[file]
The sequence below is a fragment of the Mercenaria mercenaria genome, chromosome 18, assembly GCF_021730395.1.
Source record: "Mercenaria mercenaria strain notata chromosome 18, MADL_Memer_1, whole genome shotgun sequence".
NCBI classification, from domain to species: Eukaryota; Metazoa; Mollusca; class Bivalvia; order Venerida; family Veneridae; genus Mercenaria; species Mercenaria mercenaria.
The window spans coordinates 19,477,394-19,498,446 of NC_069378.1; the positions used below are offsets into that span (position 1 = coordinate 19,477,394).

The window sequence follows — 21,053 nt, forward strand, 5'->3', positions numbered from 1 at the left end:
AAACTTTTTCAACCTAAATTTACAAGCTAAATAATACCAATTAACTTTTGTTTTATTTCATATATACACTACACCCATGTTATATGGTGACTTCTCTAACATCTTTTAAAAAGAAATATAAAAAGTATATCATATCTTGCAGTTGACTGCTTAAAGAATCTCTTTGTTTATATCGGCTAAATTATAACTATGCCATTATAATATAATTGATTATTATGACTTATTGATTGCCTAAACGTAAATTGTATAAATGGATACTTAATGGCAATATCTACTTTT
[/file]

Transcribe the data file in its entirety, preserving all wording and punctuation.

The sequence below is a fragment of the Mercenaria mercenaria genome, chromosome 18, assembly GCF_021730395.1.
Source record: "Mercenaria mercenaria strain notata chromosome 18, MADL_Memer_1, whole genome shotgun sequence".
NCBI classification, from domain to species: Eukaryota; Metazoa; Mollusca; class Bivalvia; order Venerida; family Veneridae; genus Mercenaria; species Mercenaria mercenaria.
The window spans coordinates 19,477,394-19,498,446 of NC_069378.1; the positions used below are offsets into that span (position 1 = coordinate 19,477,394).

The window sequence follows — 21,053 nt, forward strand, 5'->3', positions numbered from 1 at the left end:
AAACTTTTTCAACCTAAATTTACAAGCTAAATAATACCAATTAACTTTTGTTTTATTTCATATATACACTACACCCATGTTATATGGTGACTTCTCTAACATCTTTTAAAAAGAAATATAAAAAGTATATCATATCTTGCAGTTGACTGCTTAAAGAATCTCTTTGTTTATATCGGCTAAATTATAACTATGCCATTATAATATAATTGATTATTATGACTTATTGATTGCCTAAACGTAAATTGTATAAATGGATACTTAATGGCAATATCTACTTTT